I didn’t get to open my tea advent calendar until nearly 3 in the afternoon today, having been out of the house from within half an hour of my awakening just short of 2pm. Upon finding a breakfast tea behind the door, I promptly wondered aloud if I was allowed to drink breakfast teas after breakfast time.
I was promptly answered with “no”.
I decided, however, to be a rebel and drank it anyways.
This is the first straight tea that I’ve had the chance to review so far. (It only took me around 1/125 of the way to make it to one!) Straight teas are very interesting to review, in my opinion, because the lack of flavouring means you get to concentrate on just how the tea alone tastes. You may think that black tea is black tea is black tea and green tea is green tea is green tea and so on and so forth, but that’s not true at all. Even the little bit of experimentation I’ve done in the past has definitely shown me first-hand how different one can be from another. The method in which the tea is processed, how it’s finished, where it’s from, and several other factors really allow for a large variety of flavours to come out of different varieties and blends of teas that fall under the same general category (such as “black tea”).
Of course, as you’ll see, in order to best describe these different teas, I may need to work on my vocabulary a bit, but that’s a task I shall indeed relish!
Steeped: 1tbsp in my 2-cup pot. Brewed with freshly boiled water.
First Cup: Steeped 5 minutes. Clear.
One easy way to tell that I need to expand my vocabulary: I’m having problems describing the taste of this black tea in ways that go far beyond tea-y, but I’ll do my best. Although the brewing time is well within the suggested time limit, I’m still finding it a little bitter. There’s a bit of strength to it, which I like, but there is a bit of an off-putting bitterness. I assume it would taste better with milk and/or sugar… which is more or less the standard way to drink a good breakfast tea, in my humble opinion. (That being said, the best black teas can be really enjoyed clear, and I’ve had a few which I’d never put anything in.) It’s enjoyable as it cools, with a bit of a flowery taste.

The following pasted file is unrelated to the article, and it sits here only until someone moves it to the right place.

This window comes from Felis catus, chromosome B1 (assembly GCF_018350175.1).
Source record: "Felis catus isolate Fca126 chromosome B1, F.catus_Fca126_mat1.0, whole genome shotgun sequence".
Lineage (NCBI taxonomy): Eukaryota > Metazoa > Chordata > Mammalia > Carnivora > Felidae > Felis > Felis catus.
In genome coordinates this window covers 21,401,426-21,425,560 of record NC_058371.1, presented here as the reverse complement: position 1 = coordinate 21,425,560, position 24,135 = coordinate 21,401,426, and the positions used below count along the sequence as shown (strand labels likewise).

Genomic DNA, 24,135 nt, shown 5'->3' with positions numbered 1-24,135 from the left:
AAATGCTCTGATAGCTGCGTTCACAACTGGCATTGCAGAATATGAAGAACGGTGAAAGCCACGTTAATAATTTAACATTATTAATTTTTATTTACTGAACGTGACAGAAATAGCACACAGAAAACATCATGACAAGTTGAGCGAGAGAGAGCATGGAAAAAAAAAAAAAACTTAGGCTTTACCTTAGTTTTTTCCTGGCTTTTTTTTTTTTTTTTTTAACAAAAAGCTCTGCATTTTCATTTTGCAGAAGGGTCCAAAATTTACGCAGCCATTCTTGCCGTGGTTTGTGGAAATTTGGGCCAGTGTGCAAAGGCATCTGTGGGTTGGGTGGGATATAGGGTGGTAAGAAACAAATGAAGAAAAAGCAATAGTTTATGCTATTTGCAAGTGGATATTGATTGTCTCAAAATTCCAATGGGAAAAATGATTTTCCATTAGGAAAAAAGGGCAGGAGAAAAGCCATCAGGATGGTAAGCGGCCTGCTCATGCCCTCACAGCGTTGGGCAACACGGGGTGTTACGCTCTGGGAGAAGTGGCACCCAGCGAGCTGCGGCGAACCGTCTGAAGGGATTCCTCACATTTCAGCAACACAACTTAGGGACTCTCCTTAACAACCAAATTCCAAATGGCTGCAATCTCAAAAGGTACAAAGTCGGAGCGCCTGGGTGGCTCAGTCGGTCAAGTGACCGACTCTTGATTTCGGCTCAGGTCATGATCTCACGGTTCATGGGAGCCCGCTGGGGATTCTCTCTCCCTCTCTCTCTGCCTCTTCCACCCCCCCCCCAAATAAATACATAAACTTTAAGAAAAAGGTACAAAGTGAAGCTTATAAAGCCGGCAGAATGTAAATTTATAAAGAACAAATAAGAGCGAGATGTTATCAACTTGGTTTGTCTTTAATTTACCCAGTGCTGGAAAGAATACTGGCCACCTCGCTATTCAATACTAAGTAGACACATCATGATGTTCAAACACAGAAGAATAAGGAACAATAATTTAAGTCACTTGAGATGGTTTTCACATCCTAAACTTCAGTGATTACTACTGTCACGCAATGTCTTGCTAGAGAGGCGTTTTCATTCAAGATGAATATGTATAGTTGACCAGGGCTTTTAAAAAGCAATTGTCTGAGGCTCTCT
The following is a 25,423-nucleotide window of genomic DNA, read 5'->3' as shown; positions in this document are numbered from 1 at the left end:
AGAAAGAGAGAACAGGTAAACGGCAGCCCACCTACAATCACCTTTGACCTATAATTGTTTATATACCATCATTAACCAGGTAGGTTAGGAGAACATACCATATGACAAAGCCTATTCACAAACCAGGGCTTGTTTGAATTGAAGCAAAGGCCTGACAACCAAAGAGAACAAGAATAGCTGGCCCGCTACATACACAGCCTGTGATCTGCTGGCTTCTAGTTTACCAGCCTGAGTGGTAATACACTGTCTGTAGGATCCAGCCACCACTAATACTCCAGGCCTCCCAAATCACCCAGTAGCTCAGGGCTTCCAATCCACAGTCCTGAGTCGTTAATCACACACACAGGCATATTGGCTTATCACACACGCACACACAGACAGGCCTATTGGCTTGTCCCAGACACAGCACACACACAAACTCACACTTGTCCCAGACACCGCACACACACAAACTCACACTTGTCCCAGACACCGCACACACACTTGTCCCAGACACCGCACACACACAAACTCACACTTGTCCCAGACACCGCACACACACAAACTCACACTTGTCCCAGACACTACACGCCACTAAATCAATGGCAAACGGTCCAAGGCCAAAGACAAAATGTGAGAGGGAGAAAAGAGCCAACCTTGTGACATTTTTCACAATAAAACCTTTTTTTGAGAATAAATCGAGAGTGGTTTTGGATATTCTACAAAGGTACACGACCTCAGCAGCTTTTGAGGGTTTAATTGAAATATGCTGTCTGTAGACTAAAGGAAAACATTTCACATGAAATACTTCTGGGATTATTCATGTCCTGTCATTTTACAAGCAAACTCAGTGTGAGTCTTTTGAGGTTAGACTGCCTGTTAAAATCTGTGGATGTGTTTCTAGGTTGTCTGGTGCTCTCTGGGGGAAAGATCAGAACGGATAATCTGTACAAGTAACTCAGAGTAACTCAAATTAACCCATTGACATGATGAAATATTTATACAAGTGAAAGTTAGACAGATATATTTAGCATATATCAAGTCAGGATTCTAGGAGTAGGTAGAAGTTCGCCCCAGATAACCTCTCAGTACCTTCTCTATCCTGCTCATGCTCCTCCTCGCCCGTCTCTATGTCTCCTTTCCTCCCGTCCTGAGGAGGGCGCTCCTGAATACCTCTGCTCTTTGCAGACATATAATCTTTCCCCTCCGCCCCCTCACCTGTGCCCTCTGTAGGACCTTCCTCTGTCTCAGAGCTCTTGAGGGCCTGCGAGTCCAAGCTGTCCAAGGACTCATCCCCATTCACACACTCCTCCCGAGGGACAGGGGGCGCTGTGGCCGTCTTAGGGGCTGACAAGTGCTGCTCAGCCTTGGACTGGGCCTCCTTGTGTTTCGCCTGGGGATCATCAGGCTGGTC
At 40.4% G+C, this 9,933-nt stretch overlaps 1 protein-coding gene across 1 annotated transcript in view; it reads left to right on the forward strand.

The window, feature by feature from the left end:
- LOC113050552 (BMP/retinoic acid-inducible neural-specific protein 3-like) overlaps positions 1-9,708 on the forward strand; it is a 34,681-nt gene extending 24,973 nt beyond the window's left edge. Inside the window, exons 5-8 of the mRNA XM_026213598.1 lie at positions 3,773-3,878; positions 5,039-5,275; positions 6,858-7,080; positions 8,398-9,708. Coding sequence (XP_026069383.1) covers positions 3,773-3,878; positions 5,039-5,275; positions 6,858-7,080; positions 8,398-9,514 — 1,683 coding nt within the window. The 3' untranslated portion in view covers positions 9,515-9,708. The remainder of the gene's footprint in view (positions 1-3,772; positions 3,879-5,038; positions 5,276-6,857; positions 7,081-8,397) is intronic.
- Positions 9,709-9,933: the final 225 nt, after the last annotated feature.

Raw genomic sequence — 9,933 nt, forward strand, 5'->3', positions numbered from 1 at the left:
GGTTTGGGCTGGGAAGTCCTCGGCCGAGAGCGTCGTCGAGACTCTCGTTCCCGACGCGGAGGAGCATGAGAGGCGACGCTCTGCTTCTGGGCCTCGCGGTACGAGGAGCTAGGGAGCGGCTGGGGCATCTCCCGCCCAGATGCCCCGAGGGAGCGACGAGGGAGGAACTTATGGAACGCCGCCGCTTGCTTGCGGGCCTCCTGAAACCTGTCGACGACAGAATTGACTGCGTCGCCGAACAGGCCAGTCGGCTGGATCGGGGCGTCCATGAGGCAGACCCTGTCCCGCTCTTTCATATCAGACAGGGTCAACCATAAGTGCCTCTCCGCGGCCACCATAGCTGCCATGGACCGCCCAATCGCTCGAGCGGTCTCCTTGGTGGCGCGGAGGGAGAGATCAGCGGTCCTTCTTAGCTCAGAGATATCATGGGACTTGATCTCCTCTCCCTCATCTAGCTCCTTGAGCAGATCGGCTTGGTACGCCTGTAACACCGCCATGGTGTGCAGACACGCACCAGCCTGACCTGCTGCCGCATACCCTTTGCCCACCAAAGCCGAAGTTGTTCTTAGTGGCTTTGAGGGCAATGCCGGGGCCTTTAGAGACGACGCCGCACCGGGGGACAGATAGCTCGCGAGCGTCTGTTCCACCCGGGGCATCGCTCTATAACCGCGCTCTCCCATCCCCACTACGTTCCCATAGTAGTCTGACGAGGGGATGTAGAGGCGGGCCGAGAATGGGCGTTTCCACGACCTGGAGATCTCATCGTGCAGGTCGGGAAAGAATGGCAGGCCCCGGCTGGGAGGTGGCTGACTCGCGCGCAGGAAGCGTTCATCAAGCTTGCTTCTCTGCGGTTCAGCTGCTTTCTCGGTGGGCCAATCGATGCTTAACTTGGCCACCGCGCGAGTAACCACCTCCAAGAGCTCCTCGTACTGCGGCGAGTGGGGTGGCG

Second cup: Same steep. Steeped approx 1 hour. Added milk.
Ok, I got majorly sidetracked between cup 1 and cup 2. But such is life, and I’m glad to have my second cup now. I’m really noticing the earthy and slightly floral scent of the tea. The bitterness is very much cut by the milk, though it still could do with a bit of sweetness. However, I think it would be better paired with something sweet rather than have the sweetness directly added. Just a hunch.
Third cup: Resteep. Steeped 10 minutes. Clear.
I think I like the milder resteep better than the original steep in all honesty, at least as far as flavour depth goes. Although there’s some bitterness to the scent, there’s not much in the taste at all. The tea is milder overall, but the distinctive flavour still really comes through.
Fourth cup: Same resteep. Steeped for around an hour (again). Clear.
Despite the long steep, due to it being a resteep, it’s really not that bitter. Actually, the flavour is strong, but less powerful than the initial steep, making it really enjoyable despite (or even due to) the long steep time.
I’m actually tempted to try a third steep and see how that works out, but I don’t think I could handle it right now, so leaving it at two steeps it is.
Overall impression: Not bad. Not the greatest cup of black tea that I’ve ever had, but I can see this being good in the morning as well. I wish it were a little less bitter, but I think that paired with something sweet like a pastry (this and a Danish? mmmm…), it would be perfect. Especially with a bit of milk in the tea itself to cut the bitterness.
As I said, my ideal cup of black tea would not require any milk to be at its best, so for me, this one is out for that purpose, but I can still see it holding up quite well in the right context for sure.
My rating: 75. B. Not a bad breakfast tea, but not the ideal cup of black tea either.